In depth examination of the internet and how It is used by modern business.  Use of tools such as browsers, e-mail, FTP, and website construction software.  Strategic issues in the design of an effective business website, including the construction of an actual site.  Discussion of contemporary issues and trends.

    Credits: 3
    Hours
    3 Class Hours
    Course Profile
    Learning Outcomes of this Course:

    It is expected that after completing the course the student will be capable of:

    • Understanding the current direction that business is taking in regard to the internet
    • Be able to use a variety of internet resources effectively
    • Creating a website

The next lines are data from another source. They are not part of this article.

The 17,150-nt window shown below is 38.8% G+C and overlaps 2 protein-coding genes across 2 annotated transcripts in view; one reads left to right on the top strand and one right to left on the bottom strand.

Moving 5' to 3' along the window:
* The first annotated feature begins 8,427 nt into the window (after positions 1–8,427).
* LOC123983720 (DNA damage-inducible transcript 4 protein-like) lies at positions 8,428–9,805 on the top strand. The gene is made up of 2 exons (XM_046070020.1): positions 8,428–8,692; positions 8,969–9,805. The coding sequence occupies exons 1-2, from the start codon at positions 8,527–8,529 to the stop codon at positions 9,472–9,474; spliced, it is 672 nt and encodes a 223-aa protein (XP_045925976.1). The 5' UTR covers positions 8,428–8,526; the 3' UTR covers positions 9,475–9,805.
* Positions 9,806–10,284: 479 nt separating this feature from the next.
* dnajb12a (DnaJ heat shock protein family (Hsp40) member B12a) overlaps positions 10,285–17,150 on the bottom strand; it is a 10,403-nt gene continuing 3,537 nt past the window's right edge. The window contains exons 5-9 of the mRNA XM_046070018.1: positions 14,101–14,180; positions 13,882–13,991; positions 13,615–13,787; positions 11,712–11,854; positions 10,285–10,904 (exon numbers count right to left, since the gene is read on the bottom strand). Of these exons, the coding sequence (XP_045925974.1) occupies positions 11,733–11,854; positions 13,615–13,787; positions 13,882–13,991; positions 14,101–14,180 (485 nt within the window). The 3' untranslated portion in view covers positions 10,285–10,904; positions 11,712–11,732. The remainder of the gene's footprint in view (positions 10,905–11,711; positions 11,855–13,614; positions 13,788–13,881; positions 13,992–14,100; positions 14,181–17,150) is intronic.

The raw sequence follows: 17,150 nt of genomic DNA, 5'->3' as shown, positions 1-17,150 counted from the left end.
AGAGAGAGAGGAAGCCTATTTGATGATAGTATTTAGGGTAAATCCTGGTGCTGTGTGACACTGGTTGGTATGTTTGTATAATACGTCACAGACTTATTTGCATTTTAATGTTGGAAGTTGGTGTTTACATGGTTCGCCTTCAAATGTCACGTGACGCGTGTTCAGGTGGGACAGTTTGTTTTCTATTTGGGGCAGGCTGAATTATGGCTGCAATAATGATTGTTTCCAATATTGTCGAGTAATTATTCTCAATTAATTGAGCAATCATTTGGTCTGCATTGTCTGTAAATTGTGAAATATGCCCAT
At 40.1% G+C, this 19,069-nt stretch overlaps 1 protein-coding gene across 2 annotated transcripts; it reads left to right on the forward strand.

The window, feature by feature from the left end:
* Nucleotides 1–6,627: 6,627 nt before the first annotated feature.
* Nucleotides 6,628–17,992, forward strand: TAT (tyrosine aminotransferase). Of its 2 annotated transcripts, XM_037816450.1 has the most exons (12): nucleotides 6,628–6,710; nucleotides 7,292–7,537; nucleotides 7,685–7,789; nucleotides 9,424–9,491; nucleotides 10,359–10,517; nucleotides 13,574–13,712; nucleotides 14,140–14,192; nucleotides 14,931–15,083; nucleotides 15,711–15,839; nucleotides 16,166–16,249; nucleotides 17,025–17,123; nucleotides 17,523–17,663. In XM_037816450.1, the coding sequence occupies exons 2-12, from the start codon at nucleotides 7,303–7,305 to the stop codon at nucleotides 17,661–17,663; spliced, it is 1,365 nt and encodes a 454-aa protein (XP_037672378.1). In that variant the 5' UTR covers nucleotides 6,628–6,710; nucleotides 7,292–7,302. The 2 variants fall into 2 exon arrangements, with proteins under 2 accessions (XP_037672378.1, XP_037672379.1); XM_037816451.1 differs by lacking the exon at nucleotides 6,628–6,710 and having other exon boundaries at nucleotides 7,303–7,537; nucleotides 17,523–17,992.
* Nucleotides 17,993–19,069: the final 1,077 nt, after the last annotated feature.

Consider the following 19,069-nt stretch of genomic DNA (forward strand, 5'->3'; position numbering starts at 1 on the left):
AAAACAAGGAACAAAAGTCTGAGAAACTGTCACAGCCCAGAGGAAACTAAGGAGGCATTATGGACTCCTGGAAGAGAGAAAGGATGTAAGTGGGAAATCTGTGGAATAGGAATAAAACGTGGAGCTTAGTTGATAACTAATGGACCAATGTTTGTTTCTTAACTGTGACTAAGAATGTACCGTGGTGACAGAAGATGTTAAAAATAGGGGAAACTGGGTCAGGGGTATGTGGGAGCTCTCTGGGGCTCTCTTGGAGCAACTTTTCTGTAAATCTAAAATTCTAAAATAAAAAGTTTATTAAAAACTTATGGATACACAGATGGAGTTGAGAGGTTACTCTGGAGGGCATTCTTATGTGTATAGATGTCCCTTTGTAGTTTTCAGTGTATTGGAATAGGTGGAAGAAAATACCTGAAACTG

• Understanding how specific industries are being impacted by the internet
    • Utilizing the internet for a variety business opportunities


  
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    BUS 183 - Securities Training Series (Series 6 and 63)


    This course is designed for individuals who will be selling only investment company products (eg. Mutual funds, money market funds) and variable contracts for an NASD (National Association of Securities Dealer) broker-dealer or a bank affiliate.  The Series 6/Series 63 course will effectively prepare them for the qualifying exams (Series 6-Federal, Series 63-NYS).  Requires broker/dealer sponsorship to sit for federal/state exams.

    Credits: 4
    Hours
    4 Class Hours
    Course Profile
    Learning Outcomes of the Course:

    Upon successful completion of this course the student will be able to: